Computational and Analytical Methodologies

The center will evolve a culture where computational expertise and biological research are blended within each research group, and not siloed into distinct collaborating teams.

Students and postdocs in Sohini Ramachandran’s lab are developing new computational and analytical methodologies to identify risk genes for leukemia that differ in incidence across ethnic groups and genders.

Nicola Neretti, PhD

A Drug Repositioning Strategy for Healthspan Extension

Aging is the single most important risk factor for a wide range of chronic illnesses, including diabetes, heart disease, cancer and neurodegenerative diseases. Hence, interventions that can slow aging have the potential to prevent or at least retard the onset of these debilitating diseases.  It was recently discovered that senescent cell clearance in mouse aging models improves healthspan and extends lifespan.

Shipra Vaishnava, PhD

Spatial and Functional Organization of Intestinal Microbiome

The most prominent diseases of modern times--including inflammatory bowel diseases (IBD) such as Crohn's, ulcerative colitis, and colon cancer as well as metabolic diseases such as diabetes and obesity--are caused as a result of failure to maintain homeostatic interactions with commensal bacteria.  However, at the moment, we do not fully understand the mechanisms that regulate host-microbe interactions.  Moreover, attempts to identifiy common microbiome associated patterns linked with these diseases have either failed or are inconsistent at best.  It is likely that the intestinal flora is s

Alper Uzun, PhD

Computational Genomics of Preeclampsia

In the post genome era, biological research and genomic medicine have been transformed by high-throughput technologies.  New techniques have enabled researchers to investigate biological systems in great detail.  Nonetheless, the extraordinary amount of information in the large number of emerging high-dimension datasets has not been fully exploited.  Increasingly, pathway analysis and other a priori biological knowledge based approaches have improved success in extraction of valuable information from high-throughput experiments and genome-wide association studies.  Preeclampsia is a complex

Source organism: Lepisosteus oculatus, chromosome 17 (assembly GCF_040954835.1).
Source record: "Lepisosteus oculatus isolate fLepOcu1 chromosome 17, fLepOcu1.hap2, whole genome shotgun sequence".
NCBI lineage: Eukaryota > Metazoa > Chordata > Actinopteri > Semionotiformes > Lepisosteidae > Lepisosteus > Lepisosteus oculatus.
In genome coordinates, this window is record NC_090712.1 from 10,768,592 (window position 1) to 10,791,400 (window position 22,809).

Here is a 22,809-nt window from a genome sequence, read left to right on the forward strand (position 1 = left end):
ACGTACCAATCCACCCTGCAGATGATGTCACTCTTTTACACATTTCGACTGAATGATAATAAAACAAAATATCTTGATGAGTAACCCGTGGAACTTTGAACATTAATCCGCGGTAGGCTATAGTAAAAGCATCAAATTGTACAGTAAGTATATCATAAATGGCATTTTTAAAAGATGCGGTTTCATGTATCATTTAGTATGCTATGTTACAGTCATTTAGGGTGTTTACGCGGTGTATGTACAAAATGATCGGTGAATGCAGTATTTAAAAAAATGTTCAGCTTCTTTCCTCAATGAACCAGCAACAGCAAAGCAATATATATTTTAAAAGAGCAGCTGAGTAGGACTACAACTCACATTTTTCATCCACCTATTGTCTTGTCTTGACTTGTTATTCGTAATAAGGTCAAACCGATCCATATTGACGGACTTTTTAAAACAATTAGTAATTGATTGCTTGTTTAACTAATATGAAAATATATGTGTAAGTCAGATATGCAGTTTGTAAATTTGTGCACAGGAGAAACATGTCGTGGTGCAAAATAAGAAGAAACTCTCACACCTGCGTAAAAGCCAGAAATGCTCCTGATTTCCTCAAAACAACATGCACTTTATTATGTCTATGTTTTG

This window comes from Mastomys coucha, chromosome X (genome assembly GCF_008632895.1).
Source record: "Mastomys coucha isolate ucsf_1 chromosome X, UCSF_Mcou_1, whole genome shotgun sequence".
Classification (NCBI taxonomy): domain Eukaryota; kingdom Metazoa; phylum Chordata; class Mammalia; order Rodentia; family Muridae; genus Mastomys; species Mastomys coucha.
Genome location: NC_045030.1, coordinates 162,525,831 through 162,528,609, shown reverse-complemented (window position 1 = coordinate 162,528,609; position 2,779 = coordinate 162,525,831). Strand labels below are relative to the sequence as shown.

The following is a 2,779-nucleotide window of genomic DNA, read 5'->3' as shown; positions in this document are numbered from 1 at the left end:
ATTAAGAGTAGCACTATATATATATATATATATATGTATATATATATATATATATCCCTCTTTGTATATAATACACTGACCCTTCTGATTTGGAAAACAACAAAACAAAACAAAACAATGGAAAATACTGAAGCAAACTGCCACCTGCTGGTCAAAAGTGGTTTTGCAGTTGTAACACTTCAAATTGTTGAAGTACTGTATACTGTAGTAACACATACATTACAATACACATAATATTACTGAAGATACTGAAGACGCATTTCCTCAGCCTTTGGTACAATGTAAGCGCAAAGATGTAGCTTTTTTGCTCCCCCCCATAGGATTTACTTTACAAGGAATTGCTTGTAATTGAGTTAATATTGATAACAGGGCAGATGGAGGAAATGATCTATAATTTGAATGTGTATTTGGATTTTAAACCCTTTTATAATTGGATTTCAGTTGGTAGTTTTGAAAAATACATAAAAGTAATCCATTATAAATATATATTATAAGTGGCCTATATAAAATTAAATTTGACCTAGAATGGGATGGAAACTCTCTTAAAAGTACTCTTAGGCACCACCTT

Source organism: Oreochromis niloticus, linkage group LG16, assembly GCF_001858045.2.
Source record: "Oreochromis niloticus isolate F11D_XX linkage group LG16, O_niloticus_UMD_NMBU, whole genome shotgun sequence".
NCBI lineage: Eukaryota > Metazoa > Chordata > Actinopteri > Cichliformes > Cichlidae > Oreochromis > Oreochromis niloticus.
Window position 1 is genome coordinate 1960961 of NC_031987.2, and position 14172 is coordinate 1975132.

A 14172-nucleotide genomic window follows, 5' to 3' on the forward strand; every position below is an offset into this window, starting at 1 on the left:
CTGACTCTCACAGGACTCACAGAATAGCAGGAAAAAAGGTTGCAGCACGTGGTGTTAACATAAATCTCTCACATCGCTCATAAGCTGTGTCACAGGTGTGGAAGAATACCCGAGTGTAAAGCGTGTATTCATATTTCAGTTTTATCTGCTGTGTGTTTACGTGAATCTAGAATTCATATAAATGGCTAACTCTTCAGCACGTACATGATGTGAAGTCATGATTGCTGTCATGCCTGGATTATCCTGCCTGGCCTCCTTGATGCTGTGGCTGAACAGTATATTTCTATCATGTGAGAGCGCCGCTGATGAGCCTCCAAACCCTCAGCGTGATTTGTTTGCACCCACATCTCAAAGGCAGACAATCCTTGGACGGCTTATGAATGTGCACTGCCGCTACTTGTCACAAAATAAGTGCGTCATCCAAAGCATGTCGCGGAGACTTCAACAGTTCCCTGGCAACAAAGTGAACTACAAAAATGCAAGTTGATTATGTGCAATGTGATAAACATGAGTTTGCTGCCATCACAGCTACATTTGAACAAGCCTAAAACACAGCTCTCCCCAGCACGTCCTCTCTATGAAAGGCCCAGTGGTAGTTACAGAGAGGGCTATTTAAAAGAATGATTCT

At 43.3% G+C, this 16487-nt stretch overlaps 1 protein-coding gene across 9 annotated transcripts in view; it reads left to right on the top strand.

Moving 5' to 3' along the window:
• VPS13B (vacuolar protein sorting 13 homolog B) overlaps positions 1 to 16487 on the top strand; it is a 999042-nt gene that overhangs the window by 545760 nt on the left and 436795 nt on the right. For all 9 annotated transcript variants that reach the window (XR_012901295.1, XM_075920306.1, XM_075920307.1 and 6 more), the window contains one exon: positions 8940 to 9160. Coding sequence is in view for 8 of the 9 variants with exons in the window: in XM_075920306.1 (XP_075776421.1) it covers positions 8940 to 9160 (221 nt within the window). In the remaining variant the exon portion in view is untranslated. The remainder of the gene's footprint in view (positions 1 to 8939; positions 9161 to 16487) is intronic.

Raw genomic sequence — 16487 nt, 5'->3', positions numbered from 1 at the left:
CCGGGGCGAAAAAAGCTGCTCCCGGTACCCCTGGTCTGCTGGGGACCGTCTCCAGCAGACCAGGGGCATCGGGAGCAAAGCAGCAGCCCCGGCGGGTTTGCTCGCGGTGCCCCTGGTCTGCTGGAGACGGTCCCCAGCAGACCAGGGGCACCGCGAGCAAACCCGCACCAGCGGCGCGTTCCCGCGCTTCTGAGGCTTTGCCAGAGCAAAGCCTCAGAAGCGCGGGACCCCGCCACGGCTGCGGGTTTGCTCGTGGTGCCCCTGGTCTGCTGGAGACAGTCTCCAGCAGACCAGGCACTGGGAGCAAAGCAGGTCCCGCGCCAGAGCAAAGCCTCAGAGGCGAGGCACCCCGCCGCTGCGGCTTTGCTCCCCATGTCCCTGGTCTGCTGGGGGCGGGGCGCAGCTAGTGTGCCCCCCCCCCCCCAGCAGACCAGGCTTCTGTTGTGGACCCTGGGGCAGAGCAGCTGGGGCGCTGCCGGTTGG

Welcome to the funding announcements page for the COBRE Center for Computational Biology of Human Disease (CBHD).  This is where you will find our most current funding announcements for our COBRE CBHD Research Project Awards and our COBRE CBHD Institutional Pilot Awards.   If you have any questions regarding our funding announcements, you can email cbhd@brown.edu or call Tricia Werner at 401-863-6275. 

David Rand, PhD

Director of COBRE Center for Computational Biology of Human Disease

Co-Director of Computational Biology Core

Welcome to the Brown University COBRE Center for Computational Biology of Human Disease.  We are grateful to the National Institute of General Medical Sciences (NIGMS) for the support to establish this Center and allow us to build a computational biology infrastructure for the greater Brown and hospital environments that will benefit the study of human disease across all of Rhode Island. This Center provides a centralized service to assist researchers in computational, bioinformatic, and data management challenges of analyzing large data sets made available by modern "omics" technologies.  In addition, this funding will support the research activities of junior investigators to ensure their transition to stand-alone extramurally funded research scientists.  We use an innovative joint mentoring process, where each junior faculty member is advised by both computational and biological or clinical senior faculty members. In addition, staff in our Computational Biology Core will be active members of each of these laboratory groups to better integrate all phases of the research activities.

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